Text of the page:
Current sensor technology typically provides new data every ~30 ms. During this time the environment needs to be analyzed and action decisions need to be taken and performed. Assuming that the time for decision and implementation will be ~1/3 of the available time, this leaves approx. 20 ms for the environmental analysis. There will be additional algorithms executed after the PF, and there may also be a need to do the analysis twice for safety purposes, so let's assume that the available time to do a 4M PF analysis will be <10 ms. Is this possible given how compute heavy the implementation is?

The actual code used for the implementation is not extensive, and we have also included the GNSS data, so that we can maintain the compass direction fixed on the output (if required).

Below is an image showing the lidar pointcloud input and the 3D plot of the output.

Simulation Input / Output

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Results

The referenced article contains results using a solution from another supplier (see link to article above). In our case we implemented an identical algorithm to what is being used in the article. As a side note it may be worth mentioning that there are ways to improve performance considerably.

The three main notable data points are:

* Processing capacity 4 TFlops
* Latency  3.5 ms
* Power per frame  116 mJ

Please contact us if you are interested to find out more!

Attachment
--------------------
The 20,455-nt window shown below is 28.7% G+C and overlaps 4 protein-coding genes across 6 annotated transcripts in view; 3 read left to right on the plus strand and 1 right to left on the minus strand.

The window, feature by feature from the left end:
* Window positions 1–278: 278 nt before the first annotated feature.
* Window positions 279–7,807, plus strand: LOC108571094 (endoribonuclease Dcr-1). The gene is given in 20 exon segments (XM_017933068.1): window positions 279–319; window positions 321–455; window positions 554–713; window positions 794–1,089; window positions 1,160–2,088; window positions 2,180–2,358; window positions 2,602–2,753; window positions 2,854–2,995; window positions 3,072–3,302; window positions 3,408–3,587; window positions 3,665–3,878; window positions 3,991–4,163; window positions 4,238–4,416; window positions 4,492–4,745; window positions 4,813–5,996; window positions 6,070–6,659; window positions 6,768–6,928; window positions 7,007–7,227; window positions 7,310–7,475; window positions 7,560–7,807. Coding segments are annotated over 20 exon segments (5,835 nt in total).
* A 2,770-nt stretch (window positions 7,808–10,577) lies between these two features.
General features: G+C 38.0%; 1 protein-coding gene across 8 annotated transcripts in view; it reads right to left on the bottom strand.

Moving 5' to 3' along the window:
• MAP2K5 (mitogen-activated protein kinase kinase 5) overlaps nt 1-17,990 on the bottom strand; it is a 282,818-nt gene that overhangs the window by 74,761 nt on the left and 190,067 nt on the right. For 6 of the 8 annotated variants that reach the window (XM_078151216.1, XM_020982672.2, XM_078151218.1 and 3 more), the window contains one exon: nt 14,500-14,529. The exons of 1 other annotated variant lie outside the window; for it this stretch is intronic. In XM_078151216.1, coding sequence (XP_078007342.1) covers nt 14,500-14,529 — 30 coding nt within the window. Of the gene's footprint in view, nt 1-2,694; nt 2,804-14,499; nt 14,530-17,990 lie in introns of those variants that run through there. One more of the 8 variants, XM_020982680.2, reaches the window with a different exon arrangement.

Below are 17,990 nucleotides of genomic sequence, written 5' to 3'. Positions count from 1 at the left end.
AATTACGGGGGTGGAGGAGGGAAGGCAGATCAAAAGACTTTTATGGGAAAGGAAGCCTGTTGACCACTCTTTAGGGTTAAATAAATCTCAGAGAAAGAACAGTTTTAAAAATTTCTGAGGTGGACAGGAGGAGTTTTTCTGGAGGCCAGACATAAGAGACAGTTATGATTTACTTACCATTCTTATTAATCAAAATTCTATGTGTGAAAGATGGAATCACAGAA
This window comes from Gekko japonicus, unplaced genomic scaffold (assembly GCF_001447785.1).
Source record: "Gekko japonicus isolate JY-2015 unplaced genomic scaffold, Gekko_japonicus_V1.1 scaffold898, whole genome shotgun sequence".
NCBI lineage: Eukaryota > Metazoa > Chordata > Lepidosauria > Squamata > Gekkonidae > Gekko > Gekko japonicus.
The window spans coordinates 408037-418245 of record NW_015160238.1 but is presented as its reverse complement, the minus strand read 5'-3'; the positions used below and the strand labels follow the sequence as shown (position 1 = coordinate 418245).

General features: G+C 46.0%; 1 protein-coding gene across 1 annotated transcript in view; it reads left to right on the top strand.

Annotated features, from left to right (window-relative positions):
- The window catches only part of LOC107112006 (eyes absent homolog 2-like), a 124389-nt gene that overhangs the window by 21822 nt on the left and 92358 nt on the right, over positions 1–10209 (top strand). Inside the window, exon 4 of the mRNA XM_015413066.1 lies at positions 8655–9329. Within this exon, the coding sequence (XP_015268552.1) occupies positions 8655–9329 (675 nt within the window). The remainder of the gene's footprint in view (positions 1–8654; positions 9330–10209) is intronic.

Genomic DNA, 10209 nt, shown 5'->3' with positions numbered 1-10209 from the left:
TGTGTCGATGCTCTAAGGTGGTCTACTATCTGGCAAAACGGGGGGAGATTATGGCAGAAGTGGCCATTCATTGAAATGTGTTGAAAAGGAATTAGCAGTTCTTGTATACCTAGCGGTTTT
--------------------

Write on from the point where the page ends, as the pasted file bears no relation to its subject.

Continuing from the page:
3D Object Detection - PointPillars

One of the most important components of the perception system for autonomous vehicles is the 3D object detection. This is used to identify for example, vehicles, pedestrians, other obstacles and key features around the vehicle.

Most of the 3D object detection algorithms make use of a "bird's eye" view of the vehicle, which may not be optimal for distinguishing important objects. After the computing the algorithms typically make anchor-based predictions of the locations and poses of the objects.

One of the most popular architectures using this approach is PointPillars. It makes use of learning representations built from birds-eye view pillars above the ground plane.

Below is a diagram of the PointPillars architecture that will be used for car detection.

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KITTI Implementation

In this specific instance the implementation is based on lidar point cloud from the KITTI database using the VSORA AD1028. The result will be car detection in a 90 degree angle from the ego vehicle (80 meters to the right and 80 meters to the front). The cell size is 16 x 16 cm.

The reference articles for this implementation are:

 The architecture was then broken down and the various components were allocated to either signal processing or AI compute units. The diagram below shows how this was done.

VSORA Task Separation

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Results

The referenced article contains results using a solution from another supplier (see link to article above). In our case we implemented an identical algorithm to what is being used in the article. As a side note it may be worth mentioning that there are ways to improve performance considerably.

The main notable data points are:

* Latency (Full PointPillars) 0.84 ms
* Latency (AI only) 0.24 ms

Please contact us if you are interested to find out more!